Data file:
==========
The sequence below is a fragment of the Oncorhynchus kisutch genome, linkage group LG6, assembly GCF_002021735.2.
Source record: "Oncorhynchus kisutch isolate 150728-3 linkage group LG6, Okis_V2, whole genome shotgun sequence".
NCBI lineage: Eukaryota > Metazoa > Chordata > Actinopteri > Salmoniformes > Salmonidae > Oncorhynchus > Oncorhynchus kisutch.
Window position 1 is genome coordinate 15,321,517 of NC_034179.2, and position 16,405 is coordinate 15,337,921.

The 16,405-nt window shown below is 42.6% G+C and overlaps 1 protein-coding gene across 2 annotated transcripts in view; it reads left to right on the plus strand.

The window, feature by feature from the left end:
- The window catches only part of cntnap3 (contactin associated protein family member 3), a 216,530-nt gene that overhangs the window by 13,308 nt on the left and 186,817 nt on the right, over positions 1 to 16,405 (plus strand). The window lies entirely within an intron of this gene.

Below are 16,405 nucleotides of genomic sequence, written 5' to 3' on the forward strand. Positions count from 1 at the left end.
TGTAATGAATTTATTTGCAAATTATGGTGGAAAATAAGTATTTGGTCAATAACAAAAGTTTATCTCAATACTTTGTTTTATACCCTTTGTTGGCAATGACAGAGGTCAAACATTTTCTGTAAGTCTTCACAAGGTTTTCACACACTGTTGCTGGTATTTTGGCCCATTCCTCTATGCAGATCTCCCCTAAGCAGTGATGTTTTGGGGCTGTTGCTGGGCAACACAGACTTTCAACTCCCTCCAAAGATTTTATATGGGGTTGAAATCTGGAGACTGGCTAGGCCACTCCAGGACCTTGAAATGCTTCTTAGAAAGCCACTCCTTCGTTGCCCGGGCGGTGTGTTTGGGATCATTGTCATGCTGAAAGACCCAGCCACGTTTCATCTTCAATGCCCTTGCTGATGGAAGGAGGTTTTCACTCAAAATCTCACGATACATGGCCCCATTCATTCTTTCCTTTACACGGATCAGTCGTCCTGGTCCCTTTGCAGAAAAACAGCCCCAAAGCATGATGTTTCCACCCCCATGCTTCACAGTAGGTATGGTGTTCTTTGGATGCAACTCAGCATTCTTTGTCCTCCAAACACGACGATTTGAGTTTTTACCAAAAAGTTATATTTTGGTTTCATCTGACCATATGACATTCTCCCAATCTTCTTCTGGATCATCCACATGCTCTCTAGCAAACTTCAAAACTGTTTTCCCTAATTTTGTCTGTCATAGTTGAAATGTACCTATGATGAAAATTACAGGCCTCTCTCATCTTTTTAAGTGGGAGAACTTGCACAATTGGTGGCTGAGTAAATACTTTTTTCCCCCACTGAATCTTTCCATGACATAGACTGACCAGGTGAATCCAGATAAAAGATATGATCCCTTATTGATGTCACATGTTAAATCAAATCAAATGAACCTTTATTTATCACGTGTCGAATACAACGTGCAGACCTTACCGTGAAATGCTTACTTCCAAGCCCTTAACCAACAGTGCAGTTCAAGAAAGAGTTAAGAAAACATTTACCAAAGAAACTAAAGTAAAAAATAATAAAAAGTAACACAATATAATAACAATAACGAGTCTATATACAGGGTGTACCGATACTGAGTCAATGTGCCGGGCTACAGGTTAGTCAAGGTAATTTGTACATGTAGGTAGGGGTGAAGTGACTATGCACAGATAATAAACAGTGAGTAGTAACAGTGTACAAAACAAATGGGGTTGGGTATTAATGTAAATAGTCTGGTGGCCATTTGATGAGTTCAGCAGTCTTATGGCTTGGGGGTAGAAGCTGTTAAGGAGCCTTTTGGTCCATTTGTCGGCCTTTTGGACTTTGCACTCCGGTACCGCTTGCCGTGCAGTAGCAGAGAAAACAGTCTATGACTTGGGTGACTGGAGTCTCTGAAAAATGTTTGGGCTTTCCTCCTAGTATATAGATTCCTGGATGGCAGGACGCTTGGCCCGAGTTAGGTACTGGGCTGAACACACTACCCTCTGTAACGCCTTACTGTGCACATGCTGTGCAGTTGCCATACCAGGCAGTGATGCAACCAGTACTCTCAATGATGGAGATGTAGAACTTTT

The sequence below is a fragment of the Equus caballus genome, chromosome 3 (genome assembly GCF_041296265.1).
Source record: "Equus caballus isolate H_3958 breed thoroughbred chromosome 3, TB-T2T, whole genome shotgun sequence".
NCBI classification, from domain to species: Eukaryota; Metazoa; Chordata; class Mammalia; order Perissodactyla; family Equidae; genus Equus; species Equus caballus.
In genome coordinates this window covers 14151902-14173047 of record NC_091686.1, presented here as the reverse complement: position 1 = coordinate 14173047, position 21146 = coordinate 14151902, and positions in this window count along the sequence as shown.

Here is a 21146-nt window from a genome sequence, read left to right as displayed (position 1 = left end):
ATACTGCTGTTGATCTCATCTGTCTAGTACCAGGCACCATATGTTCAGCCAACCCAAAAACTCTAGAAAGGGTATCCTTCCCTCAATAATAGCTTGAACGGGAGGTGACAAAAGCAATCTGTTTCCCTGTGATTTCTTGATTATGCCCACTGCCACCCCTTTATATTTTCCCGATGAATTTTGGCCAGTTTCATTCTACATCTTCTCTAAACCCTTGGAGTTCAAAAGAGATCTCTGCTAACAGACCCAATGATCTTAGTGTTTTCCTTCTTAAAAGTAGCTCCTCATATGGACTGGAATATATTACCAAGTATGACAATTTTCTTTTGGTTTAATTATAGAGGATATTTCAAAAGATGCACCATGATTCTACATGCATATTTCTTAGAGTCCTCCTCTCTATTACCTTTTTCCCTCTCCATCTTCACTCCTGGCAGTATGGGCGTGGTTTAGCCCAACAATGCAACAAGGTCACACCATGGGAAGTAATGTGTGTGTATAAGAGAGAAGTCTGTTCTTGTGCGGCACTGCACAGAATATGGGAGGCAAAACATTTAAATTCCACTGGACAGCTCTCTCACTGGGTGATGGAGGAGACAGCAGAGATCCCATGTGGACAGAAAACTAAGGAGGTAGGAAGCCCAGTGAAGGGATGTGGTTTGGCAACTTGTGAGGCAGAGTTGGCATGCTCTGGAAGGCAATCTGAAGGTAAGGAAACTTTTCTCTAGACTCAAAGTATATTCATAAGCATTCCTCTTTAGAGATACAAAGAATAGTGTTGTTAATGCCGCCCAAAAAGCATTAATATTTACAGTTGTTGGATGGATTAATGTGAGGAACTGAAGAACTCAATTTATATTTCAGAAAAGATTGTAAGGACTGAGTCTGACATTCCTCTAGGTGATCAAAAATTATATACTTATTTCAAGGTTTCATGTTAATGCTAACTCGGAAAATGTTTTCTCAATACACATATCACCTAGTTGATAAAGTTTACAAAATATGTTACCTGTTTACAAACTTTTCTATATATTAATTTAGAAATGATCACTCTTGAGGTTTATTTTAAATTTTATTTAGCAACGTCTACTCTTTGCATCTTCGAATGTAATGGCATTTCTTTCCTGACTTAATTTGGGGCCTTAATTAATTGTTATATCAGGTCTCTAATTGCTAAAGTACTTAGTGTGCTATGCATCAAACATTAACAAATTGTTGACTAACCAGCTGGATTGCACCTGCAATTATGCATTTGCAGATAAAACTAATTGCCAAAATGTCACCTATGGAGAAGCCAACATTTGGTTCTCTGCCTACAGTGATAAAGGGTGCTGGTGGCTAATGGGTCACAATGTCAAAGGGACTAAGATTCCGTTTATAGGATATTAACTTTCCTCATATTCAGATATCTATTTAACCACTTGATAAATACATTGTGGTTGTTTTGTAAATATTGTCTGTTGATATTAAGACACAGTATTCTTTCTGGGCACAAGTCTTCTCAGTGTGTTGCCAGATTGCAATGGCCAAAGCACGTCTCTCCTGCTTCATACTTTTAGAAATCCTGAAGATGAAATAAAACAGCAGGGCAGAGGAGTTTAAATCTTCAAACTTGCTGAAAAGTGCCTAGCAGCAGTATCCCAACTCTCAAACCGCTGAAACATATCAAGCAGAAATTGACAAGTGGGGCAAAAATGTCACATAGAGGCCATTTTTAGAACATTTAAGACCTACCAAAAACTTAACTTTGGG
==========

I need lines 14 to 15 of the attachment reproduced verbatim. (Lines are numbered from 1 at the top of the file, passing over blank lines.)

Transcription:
Here is a 21146-nt window from a genome sequence, read left to right as displayed (position 1 = left end):
ATACTGCTGTTGATCTCATCTGTCTAGTACCAGGCACCATATGTTCAGCCAACCCAAAAACTCTAGAAAGGGTATCCTTCCCTCAATAATAGCTTGAACGGGAGGTGACAAAAGCAATCTGTTTCCCTGTGATTTCTTGATTATGCCCACTGCCACCCCTTTATATTTTCCCGATGAATTTTGGCCAGTTTCATTCTACATCTTCTCTAAACCCTTGGAGTTCAAAAGAGATCTCTGCTAACAGACCCAATGATCTTAGTGTTTTCCTTCTTAAAAGTAGCTCCTCATATGGACTGGAATATATTACCAAGTATGACAATTTTCTTTTGGTTTAATTATAGAGGATATTTCAAAAGATGCACCATGATTCTACATGCATATTTCTTAGAGTCCTCCTCTCTATTACCTTTTTCCCTCTCCATCTTCACTCCTGGCAGTATGGGCGTGGTTTAGCCCAACAATGCAACAAGGTCACACCATGGGAAGTAATGTGTGTGTATAAGAGAGAAGTCTGTTCTTGTGCGGCACTGCACAGAATATGGGAGGCAAAACATTTAAATTCCACTGGACAGCTCTCTCACTGGGTGATGGAGGAGACAGCAGAGATCCCATGTGGACAGAAAACTAAGGAGGTAGGAAGCCCAGTGAAGGGATGTGGTTTGGCAACTTGTGAGGCAGAGTTGGCATGCTCTGGAAGGCAATCTGAAGGTAAGGAAACTTTTCTCTAGACTCAAAGTATATTCATAAGCATTCCTCTTTAGAGATACAAAGAATAGTGTTGTTAATGCCGCCCAAAAAGCATTAATATTTACAGTTGTTGGATGGATTAATGTGAGGAACTGAAGAACTCAATTTATATTTCAGAAAAGATTGTAAGGACTGAGTCTGACATTCCTCTAGGTGATCAAAAATTATATACTTATTTCAAGGTTTCATGTTAATGCTAACTCGGAAAATGTTTTCTCAATACACATATCACCTAGTTGATAAAGTTTACAAAATATGTTACCTGTTTACAAACTTTTCTATATATTAATTTAGAAATGATCACTCTTGAGGTTTATTTTAAATTTTATTTAGCAACGTCTACTCTTTGCATCTTCGAATGTAATGGCATTTCTTTCCTGACTTAATTTGGGGCCTTAATTAATTGTTATATCAGGTCTCTAATTGCTAAAGTACTTAGTGTGCTATGCATCAAACATTAACAAATTGTTGACTAACCAGCTGGATTGCACCTGCAATTATGCATTTGCAGATAAAACTAATTGCCAAAATGTCACCTATGGAGAAGCCAACATTTGGTTCTCTGCCTACAGTGATAAAGGGTGCTGGTGGCTAATGGGTCACAATGTCAAAGGGACTAAGATTCCGTTTATAGGATATTAACTTTCCTCATATTCAGATATCTATTTAACCACTTGATAAATACATTGTGGTTGTTTTGTAAATATTGTCTGTTGATATTAAGACACAGTATTCTTTCTGGGCACAAGTCTTCTCAGTGTGTTGCCAGATTGCAATGGCCAAAGCACGTCTCTCCTGCTTCATACTTTTAGAAATCCTGAAGATGAAATAAAACAGCAGGGCAGAGGAGTTTAAATCTTCAAACTTGCTGAAAAGTGCCTAGCAGCAGTATCCCAACTCTCAAACCGCTGAAACATATCAAGCAGAAATTGACAAGTGGGGCAAAAATGTCACATAGAGGCCATTTTTAGAACATTTAAGACCTACCAAAAACTTAACTTTGGG